We spent two days at Pine Lake State Park, an area with a lake next to the Iowa River about 90 miles from home. We rented a cabin for two nights and brought the tent along too. The cabins were originally built in the 1930s and renovated in the 1990s to include a small bedroom and updated conveniences - ya know, like a microwave and shower.
So we were able to cook meals and shower three very dirty children at the end of each day.
The large living room had a table where we played games and two futons that folded down for the kids (and Tucker) to sleep on.
It was secluded. You couldn't drive any vehicle up to the cabins as they were tucked in a hillside near the river. There were paved and unpaved trails around the area, some leading up into the hills, which our kids particularly loved.
"Daddy, I love going on adventures."
Tent sleeping was also popular.
Psssst! for all you blog readers who've never met my children, please feel free to guess which one is the sassy one. You won't be wrong.
$1.25 giant bottle of bubbles for the win!
No camping adventure is complete without s'mores.
Their first introduction to the low-budget game that is Pooh-sticks.
Do other people call it Pooh sticks or did we watch too many episodes about that stuffed bear as kids?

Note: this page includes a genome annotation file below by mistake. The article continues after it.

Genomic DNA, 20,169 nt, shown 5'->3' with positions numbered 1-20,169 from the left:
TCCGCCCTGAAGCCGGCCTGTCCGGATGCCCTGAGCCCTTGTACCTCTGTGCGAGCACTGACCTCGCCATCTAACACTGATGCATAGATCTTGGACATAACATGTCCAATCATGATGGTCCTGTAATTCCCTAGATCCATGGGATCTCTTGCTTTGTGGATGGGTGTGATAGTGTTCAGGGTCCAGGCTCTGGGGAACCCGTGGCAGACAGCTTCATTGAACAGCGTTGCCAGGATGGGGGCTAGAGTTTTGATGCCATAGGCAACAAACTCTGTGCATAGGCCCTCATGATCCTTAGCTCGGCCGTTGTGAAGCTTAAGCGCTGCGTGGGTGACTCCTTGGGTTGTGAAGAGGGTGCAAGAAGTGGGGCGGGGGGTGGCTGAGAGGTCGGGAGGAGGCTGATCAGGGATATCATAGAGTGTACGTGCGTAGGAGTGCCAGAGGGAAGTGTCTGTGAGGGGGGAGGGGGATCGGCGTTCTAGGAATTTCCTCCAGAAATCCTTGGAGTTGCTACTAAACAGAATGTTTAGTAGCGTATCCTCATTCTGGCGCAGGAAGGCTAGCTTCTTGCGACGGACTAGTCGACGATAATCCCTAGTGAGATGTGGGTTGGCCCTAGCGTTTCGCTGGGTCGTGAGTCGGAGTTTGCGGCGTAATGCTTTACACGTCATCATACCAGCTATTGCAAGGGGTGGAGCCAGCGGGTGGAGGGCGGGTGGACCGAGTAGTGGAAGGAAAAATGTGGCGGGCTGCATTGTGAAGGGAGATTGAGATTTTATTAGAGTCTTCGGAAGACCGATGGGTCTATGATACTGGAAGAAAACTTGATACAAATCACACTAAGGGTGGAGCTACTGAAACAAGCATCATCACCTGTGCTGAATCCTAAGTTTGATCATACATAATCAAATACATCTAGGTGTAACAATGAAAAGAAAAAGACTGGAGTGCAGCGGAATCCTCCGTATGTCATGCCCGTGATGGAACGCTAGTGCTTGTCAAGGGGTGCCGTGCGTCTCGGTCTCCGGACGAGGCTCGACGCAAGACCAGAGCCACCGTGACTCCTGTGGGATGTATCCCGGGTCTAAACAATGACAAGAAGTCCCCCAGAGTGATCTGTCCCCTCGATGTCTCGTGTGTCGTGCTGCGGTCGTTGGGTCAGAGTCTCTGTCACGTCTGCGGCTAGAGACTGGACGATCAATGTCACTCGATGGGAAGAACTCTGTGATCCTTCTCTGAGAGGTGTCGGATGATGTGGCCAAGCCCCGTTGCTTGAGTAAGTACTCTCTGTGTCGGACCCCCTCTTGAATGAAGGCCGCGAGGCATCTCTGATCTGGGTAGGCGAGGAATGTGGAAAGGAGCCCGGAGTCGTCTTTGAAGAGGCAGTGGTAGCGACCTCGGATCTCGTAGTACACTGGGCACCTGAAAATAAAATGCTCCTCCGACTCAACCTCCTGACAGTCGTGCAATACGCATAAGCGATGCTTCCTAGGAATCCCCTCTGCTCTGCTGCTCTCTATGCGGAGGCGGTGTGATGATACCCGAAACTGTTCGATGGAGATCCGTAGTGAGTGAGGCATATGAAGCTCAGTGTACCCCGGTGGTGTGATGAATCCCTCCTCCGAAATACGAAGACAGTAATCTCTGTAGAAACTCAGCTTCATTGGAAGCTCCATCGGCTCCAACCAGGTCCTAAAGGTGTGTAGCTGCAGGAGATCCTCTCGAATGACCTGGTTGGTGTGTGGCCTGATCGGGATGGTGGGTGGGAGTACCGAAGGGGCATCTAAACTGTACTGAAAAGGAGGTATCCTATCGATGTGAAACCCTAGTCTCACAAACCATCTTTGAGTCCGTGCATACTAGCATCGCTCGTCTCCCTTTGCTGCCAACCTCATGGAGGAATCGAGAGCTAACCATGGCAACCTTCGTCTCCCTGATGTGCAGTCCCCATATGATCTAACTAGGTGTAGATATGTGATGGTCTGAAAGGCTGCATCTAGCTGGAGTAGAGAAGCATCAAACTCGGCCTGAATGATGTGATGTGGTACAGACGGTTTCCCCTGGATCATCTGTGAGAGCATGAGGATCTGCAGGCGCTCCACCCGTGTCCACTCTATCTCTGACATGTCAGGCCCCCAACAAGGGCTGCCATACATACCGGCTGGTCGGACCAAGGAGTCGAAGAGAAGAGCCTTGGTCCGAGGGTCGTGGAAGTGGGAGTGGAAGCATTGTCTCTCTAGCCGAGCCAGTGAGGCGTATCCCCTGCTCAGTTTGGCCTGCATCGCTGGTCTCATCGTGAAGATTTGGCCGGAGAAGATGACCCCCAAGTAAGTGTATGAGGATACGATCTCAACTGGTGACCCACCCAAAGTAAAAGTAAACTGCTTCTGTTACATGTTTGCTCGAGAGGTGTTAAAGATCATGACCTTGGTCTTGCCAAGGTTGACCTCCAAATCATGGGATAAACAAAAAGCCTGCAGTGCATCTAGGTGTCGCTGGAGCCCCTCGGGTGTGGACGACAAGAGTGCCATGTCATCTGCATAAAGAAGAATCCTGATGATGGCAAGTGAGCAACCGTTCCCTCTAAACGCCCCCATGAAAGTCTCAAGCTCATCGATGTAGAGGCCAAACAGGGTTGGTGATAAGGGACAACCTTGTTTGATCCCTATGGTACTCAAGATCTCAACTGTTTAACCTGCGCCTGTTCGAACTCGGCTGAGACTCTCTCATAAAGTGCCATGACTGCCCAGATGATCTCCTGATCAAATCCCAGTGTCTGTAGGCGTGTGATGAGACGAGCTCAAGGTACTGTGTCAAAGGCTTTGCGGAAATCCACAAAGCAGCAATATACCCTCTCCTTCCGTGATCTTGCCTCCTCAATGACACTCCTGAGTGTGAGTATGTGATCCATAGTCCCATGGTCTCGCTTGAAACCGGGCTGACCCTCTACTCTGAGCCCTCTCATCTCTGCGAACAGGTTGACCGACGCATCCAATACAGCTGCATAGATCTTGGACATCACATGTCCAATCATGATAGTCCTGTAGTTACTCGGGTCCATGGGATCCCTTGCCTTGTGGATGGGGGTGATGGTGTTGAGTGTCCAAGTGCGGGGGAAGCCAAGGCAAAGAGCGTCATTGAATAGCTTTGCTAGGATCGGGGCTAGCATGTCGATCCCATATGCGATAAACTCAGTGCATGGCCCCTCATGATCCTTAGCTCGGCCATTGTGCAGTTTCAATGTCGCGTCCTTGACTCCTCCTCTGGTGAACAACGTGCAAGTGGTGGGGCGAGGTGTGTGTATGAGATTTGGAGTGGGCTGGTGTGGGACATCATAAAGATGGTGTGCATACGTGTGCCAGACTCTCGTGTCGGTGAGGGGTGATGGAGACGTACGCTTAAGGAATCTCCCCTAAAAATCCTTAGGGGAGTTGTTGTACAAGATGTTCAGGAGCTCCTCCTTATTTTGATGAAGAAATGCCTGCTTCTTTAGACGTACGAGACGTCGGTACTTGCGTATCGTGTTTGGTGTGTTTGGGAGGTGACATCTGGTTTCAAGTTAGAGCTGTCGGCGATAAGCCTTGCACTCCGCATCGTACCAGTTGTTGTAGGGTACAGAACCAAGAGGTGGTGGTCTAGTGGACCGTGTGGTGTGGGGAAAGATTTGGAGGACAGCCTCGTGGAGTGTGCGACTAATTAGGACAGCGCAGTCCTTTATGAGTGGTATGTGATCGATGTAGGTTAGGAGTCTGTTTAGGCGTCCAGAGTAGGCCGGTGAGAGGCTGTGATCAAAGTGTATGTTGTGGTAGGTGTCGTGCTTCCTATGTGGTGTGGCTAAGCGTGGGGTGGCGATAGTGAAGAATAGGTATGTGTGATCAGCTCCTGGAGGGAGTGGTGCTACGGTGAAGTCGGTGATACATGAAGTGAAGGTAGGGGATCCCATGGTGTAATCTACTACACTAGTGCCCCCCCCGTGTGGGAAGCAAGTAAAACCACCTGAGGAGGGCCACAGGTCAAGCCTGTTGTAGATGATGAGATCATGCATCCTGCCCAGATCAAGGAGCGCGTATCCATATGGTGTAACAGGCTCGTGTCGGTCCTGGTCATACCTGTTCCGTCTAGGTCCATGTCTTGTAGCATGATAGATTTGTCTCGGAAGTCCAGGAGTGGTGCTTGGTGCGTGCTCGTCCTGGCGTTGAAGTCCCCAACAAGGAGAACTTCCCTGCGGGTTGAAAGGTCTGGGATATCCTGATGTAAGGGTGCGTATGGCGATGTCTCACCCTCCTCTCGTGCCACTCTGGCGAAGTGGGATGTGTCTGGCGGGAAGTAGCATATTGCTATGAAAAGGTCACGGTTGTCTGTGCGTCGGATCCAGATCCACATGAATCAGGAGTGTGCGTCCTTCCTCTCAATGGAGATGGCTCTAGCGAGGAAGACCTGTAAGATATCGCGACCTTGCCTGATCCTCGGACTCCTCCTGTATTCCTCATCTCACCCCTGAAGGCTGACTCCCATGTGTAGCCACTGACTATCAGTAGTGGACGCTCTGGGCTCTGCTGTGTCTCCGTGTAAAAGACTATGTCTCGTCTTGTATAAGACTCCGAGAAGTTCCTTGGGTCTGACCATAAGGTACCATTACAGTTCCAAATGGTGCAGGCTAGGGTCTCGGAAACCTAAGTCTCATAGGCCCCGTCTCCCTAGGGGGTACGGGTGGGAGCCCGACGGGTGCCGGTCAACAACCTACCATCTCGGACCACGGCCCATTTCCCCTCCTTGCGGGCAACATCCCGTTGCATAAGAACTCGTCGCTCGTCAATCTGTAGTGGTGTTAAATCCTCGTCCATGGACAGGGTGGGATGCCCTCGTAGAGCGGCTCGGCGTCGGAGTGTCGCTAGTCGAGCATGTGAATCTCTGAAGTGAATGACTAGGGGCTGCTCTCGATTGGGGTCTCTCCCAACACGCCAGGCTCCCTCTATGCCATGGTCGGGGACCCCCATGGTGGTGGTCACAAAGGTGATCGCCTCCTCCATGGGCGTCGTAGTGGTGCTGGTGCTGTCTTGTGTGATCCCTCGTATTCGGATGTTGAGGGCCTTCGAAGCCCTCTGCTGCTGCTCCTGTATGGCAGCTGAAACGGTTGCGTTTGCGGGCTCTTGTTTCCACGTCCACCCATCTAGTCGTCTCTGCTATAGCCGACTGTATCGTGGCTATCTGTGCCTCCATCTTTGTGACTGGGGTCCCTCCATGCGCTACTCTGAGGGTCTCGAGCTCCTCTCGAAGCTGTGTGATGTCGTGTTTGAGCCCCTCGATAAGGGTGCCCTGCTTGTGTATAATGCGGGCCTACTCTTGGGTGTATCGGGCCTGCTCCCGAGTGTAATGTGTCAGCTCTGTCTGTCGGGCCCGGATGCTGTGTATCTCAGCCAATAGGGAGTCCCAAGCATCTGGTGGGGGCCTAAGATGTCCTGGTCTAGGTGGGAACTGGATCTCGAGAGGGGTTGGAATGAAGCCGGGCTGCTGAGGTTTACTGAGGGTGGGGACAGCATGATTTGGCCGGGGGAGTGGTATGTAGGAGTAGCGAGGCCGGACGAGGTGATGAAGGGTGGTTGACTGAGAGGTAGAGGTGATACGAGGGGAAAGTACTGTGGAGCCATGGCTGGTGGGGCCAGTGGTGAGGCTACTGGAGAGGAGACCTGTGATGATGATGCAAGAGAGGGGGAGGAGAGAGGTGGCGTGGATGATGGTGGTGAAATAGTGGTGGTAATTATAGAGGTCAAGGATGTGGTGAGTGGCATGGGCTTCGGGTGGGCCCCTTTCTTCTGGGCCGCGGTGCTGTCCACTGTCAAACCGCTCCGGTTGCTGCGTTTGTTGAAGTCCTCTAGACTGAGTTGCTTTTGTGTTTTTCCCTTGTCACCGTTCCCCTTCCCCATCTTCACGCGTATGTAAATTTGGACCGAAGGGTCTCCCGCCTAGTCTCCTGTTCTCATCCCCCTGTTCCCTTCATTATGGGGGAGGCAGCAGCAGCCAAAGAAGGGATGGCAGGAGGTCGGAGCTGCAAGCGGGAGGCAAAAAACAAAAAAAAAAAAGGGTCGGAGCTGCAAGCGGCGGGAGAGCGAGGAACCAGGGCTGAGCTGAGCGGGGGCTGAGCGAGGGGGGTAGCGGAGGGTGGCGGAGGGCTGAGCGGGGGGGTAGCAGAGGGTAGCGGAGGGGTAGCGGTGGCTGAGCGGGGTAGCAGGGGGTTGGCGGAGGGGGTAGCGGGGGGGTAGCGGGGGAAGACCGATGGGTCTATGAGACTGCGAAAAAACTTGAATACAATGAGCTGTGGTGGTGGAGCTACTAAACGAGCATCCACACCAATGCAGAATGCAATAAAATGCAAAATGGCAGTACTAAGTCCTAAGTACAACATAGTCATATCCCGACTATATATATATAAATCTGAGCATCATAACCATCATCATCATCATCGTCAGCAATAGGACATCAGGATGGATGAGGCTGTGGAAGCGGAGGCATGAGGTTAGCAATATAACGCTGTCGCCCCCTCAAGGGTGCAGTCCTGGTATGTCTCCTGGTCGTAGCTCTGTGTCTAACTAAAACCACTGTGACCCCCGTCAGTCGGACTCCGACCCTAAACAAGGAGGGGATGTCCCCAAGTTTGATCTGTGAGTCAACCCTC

Tucker loved sleeping with the kids, something we haven't let him do at home. But it was so sweet watching him curl up beside them, I might have to start giving him free-range of the house at night.
We were packing up and getting ready to leave Sunday morning when Jared voiced a surreal thought: he figures we have maybe 8 more years of this kind of stuff before Bailey starts to think it's boring. Hanging out with her parents will be something to endure instead of something to enjoy.
I pointed out to him that he loved camping as a kid and still loved camping with his family even when we were dating. And that even as a senior in high school, I would stay in some weekends just to hang out with my family.
As long as your family is fun - or at least funny - you're still going to want to hang out with them, right?
At least occasionally?
There's no guarantee I guess.
In the meantime we'll have to keep working at establishing traditions and making memories.
My hope is that someday our kids look back, tell stories, and share laughs about our adventures. And misadventures. Some of my fondest and funniest childhood summertime memories involve hilariously horrible hotels, broken down station wagons, and ridiculously low-budget family "vacations" to Minnesota.
God love him, but my dad was bordering on Clark Griswold on a few occasions.
I refuse to worry about how lame my kids are going to find me once they reach teen-land. (Or before.)
And all that matters right now is that they love their daddy and his love of an "adventure."